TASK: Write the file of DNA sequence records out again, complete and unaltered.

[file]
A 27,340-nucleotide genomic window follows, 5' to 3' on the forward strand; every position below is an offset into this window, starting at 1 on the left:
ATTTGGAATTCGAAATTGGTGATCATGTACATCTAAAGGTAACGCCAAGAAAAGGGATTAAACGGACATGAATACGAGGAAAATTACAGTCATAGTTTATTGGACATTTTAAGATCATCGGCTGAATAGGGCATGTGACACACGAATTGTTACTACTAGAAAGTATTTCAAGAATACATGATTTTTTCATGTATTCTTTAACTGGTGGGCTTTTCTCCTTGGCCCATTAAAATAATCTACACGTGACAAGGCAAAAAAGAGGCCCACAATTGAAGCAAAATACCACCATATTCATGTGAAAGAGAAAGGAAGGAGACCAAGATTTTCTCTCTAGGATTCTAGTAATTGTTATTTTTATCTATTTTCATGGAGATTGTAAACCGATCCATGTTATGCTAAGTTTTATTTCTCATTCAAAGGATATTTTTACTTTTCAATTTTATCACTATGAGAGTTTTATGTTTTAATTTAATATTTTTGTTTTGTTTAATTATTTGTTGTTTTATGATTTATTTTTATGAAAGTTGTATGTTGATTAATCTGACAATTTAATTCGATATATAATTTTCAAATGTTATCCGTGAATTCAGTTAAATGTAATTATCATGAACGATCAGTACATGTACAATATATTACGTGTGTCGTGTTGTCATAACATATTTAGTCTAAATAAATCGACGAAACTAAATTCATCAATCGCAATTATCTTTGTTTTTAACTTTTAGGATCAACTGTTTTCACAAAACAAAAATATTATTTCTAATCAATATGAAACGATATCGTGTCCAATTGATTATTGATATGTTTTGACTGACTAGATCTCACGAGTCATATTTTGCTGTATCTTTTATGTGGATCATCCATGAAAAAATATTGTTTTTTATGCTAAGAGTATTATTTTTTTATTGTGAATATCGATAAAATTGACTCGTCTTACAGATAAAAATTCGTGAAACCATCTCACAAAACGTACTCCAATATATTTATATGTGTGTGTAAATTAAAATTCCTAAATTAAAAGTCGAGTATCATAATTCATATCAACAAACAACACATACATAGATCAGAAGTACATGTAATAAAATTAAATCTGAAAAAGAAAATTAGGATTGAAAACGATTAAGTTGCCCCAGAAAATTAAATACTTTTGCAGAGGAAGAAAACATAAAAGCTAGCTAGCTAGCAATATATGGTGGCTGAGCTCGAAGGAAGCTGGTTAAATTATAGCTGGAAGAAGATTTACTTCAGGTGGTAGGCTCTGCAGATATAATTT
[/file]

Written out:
A 27,340-nucleotide genomic window follows, 5' to 3' on the forward strand; every position below is an offset into this window, starting at 1 on the left:
ATTTGGAATTCGAAATTGGTGATCATGTACATCTAAAGGTAACGCCAAGAAAAGGGATTAAACGGACATGAATACGAGGAAAATTACAGTCATAGTTTATTGGACATTTTAAGATCATCGGCTGAATAGGGCATGTGACACACGAATTGTTACTACTAGAAAGTATTTCAAGAATACATGATTTTTTCATGTATTCTTTAACTGGTGGGCTTTTCTCCTTGGCCCATTAAAATAATCTACACGTGACAAGGCAAAAAAGAGGCCCACAATTGAAGCAAAATACCACCATATTCATGTGAAAGAGAAAGGAAGGAGACCAAGATTTTCTCTCTAGGATTCTAGTAATTGTTATTTTTATCTATTTTCATGGAGATTGTAAACCGATCCATGTTATGCTAAGTTTTATTTCTCATTCAAAGGATATTTTTACTTTTCAATTTTATCACTATGAGAGTTTTATGTTTTAATTTAATATTTTTGTTTTGTTTAATTATTTGTTGTTTTATGATTTATTTTTATGAAAGTTGTATGTTGATTAATCTGACAATTTAATTCGATATATAATTTTCAAATGTTATCCGTGAATTCAGTTAAATGTAATTATCATGAACGATCAGTACATGTACAATATATTACGTGTGTCGTGTTGTCATAACATATTTAGTCTAAATAAATCGACGAAACTAAATTCATCAATCGCAATTATCTTTGTTTTTAACTTTTAGGATCAACTGTTTTCACAAAACAAAAATATTATTTCTAATCAATATGAAACGATATCGTGTCCAATTGATTATTGATATGTTTTGACTGACTAGATCTCACGAGTCATATTTTGCTGTATCTTTTATGTGGATCATCCATGAAAAAATATTGTTTTTTATGCTAAGAGTATTATTTTTTTATTGTGAATATCGATAAAATTGACTCGTCTTACAGATAAAAATTCGTGAAACCATCTCACAAAACGTACTCCAATATATTTATATGTGTGTGTAAATTAAAATTCCTAAATTAAAAGTCGAGTATCATAATTCATATCAACAAACAACACATACATAGATCAGAAGTACATGTAATAAAATTAAATCTGAAAAAGAAAATTAGGATTGAAAACGATTAAGTTGCCCCAGAAAATTAAATACTTTTGCAGAGGAAGAAAACATAAAAGCTAGCTAGCTAGCAATATATGGTGGCTGAGCTCGAAGGAAGCTGGTTAAATTATAGCTGGAAGAAGATTTACTTCAGGTGGTAGGCTCTGCAGATATAATTT